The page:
YuMi the dual arm collaborative robot released by ABB had a night at the opera on earlier this month – as a conductor.
In a display that was part robotics demonstration, part art project YuMi conducted the Lucca Philharmonic Orchestra at the Teatro Verdi in Pisa, Italy, as part of the gala of the First International Festival of Robotics. The team at ABB set out to show that YuMi was capable of learning the precise movements of even an orchestra conductor.
Over the course of a few days engineers at ABB worked alongside Andrea Colombini, director of the Lucca Philharmonic Orchestra to teach robot the precise movements it would need to conduct an orchestra through a performance of "La Donna è Mobile" from Verdi's Rigoletto. Via a method called “lead-through programming” the robot taught the motions via hand-guidance by Columbini. Once the movements were recorded, the engineers were further able to refine them by having the robot rehearse with the orchestra's musicians.
The Director Meets the Engineers
Colobini worked with YuMi to make sure the arm and baton movements coordinated with the music. These pre-programmed movements enabled YuMi to effectively lead the orchestra. "The director, Colombini, was very involved with the motions and the timing involved," Nicolas De Keijser, the Assembly & Test Business line manager at ABB, told Design News. "The conductor determined YuMi's movements ahead of time."
Colobini himself was encouraged by YuMi's capabilities. “YuMi’s sophisticated technology excited me and revealed many possible ways to realize art and music through the robot,” Colombini wrote in a blog for ABB. “Setting up the interaction between the elbow, forearm and wrist of the robot, making use of its versatility in repeated and demanding attempts to break down the upbeats and downbeats, was very successful.”
ABB engineers work with director Andrea Colombini to train YuMi to conduct the orchestra.
An Ease-of-Use Demonstration
According to De Keijser, the big overarching lesson in this display of YuMi capability is the ease of use and ease of programming. "Robots are not programmed to do fluid motion. In two days’ time, we were able to do it with a conductor who didn’t know anything about robots," said De Keijser. "The engineer would never have been able to come up with these motions. They required the conductor. Yet in two days, he was able to coordinate all that in a demonstration of ease of use and programming."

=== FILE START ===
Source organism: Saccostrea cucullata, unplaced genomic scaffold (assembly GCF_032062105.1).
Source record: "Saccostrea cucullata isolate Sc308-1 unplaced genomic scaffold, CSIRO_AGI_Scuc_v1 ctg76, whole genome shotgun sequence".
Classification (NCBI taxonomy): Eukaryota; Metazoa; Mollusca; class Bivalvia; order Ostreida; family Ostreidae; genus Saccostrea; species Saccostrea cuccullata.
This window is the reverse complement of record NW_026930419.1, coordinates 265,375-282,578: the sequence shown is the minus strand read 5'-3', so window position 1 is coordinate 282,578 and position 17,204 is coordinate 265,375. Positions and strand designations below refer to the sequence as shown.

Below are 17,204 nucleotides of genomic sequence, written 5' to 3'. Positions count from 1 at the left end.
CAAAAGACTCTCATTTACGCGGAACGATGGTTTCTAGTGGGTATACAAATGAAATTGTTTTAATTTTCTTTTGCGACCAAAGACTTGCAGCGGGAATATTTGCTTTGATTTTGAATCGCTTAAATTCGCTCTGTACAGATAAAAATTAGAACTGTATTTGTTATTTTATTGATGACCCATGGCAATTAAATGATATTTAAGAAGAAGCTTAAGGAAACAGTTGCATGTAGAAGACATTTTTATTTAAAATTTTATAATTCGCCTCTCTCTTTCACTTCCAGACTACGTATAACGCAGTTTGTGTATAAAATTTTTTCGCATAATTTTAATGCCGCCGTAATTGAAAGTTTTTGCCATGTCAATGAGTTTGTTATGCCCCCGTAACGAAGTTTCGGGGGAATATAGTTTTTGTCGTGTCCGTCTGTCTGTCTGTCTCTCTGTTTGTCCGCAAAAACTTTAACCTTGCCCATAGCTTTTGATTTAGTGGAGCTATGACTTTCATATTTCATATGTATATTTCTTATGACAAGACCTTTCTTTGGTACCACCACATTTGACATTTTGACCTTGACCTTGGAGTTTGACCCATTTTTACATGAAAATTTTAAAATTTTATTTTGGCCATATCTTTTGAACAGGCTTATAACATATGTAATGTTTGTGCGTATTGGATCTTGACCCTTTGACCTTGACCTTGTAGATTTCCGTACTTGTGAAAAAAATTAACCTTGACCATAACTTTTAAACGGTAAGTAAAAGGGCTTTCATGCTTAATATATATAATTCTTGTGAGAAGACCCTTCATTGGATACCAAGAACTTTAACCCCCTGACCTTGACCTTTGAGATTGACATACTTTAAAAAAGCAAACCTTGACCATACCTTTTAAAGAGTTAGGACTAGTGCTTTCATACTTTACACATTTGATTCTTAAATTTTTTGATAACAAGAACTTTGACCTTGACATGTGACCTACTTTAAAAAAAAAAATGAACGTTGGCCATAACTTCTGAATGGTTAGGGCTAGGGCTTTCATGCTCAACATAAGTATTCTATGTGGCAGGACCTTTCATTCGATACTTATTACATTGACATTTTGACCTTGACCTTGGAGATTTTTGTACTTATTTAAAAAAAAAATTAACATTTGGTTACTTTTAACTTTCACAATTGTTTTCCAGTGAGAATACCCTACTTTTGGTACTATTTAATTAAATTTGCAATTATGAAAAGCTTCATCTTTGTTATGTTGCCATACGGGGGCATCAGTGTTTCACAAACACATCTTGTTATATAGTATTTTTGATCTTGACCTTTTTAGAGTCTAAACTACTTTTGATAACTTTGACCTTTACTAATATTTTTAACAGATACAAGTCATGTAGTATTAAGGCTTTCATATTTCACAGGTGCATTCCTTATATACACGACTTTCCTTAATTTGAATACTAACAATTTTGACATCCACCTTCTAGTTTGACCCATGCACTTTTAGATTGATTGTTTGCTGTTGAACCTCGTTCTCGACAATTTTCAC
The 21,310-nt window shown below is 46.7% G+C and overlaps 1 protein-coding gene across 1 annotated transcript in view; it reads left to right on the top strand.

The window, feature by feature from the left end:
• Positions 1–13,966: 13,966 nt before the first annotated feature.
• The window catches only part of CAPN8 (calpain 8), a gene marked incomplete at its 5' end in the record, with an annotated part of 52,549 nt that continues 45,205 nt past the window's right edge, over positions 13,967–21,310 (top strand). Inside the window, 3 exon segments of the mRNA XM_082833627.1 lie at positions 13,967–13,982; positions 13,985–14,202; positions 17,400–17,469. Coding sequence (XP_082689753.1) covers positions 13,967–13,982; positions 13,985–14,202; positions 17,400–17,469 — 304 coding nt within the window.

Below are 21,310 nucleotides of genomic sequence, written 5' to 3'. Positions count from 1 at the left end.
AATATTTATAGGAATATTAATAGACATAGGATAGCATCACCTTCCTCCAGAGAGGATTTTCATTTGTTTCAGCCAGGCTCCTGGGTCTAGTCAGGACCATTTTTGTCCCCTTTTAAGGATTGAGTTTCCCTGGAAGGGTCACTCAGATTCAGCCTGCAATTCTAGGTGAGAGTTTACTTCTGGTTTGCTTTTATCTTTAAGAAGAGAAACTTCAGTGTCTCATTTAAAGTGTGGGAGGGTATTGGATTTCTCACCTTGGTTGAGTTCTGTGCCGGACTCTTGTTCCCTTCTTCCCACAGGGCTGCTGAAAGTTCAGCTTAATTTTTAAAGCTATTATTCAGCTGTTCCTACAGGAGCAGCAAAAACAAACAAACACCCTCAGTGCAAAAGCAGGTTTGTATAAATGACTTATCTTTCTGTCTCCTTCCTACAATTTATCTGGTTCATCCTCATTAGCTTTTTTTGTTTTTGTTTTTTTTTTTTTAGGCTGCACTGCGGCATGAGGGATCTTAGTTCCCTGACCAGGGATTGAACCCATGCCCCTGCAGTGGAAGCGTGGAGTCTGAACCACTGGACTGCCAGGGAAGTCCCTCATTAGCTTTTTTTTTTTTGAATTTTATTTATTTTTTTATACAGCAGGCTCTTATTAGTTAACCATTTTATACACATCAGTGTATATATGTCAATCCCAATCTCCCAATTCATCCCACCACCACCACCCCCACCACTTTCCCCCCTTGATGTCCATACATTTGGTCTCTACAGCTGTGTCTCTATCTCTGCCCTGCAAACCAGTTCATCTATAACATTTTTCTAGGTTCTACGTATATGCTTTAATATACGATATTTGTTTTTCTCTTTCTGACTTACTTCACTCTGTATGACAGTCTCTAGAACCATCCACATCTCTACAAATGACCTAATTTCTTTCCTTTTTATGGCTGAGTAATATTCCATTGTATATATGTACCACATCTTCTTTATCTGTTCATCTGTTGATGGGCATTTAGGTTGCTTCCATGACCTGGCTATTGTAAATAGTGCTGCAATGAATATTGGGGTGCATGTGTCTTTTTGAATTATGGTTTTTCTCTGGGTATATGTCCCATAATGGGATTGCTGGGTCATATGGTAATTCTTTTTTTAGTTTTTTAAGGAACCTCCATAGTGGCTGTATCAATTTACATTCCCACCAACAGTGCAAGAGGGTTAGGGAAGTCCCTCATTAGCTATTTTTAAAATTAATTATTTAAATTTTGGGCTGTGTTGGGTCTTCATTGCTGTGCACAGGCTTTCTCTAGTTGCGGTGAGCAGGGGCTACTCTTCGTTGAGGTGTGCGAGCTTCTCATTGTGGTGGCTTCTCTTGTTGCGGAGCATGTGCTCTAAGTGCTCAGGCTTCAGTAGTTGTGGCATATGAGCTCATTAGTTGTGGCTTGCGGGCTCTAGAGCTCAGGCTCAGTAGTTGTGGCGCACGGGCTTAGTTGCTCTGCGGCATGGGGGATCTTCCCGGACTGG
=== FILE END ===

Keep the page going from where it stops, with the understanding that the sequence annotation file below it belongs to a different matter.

In a video released by ABB (below), Colombini suggested that a robot like YuMi could be useful for rehearsals, where the conductor cannot always be with the orchestra. Of course, the system is not a form of artificial intelligence able to learn how to adapt and conduct music on its own. It doesn't carry the sensitivity or creativity that a human conductor would have (so our human orchestras are safe ... for now).
What YuMi is doing here is akin to the same precise and repetitive tasks it would learn and perform on a factory floor. “While this performance gives an inspiring peek at the future, it is unlikely robots will ever prove capable of combining the scholarship, artistry, technique, interpretation and charisma of a skilled human conductor,” ABB said in a statement.”The simple goal is to develop industrial robots that are easier to use and perform better with less human intervention.”
Watch ABB's YuMi conduct the Lucca Philharmonic Orchestra:
ESC Silicon Valley is Back!
The Embedded Systems Conference (ESC) is back in Silicon Valley and it’s bigger than ever. Over three days, Dec. 5-7, 2017, receive in-depth education geared to drive a year’s worth of work. Uncover software design innovation, hardware breakthroughs, fresh IoT trends, product demos, and more that will change how you spend time and money on your next project. Use the code SAVE15ESCMINN to save 15% and register today!
Chris Wiltz is a senior editor at Design News covering emerging technologies, including VR/AR, AI, and robotics.